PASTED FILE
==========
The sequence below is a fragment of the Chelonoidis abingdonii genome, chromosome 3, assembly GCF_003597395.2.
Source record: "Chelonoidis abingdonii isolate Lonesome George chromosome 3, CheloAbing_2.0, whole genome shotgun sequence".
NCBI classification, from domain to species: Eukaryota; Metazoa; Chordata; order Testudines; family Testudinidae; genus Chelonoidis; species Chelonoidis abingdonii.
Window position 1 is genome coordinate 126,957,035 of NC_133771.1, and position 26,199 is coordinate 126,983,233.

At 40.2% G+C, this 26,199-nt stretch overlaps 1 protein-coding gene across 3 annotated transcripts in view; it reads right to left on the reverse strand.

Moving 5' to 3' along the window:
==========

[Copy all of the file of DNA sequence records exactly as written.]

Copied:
The sequence below is a fragment of the Chelonoidis abingdonii genome, chromosome 3, assembly GCF_003597395.2.
Source record: "Chelonoidis abingdonii isolate Lonesome George chromosome 3, CheloAbing_2.0, whole genome shotgun sequence".
NCBI classification, from domain to species: Eukaryota; Metazoa; Chordata; order Testudines; family Testudinidae; genus Chelonoidis; species Chelonoidis abingdonii.
Window position 1 is genome coordinate 126,957,035 of NC_133771.1, and position 26,199 is coordinate 126,983,233.

At 40.2% G+C, this 26,199-nt stretch overlaps 1 protein-coding gene across 3 annotated transcripts in view; it reads right to left on the reverse strand.

Moving 5' to 3' along the window: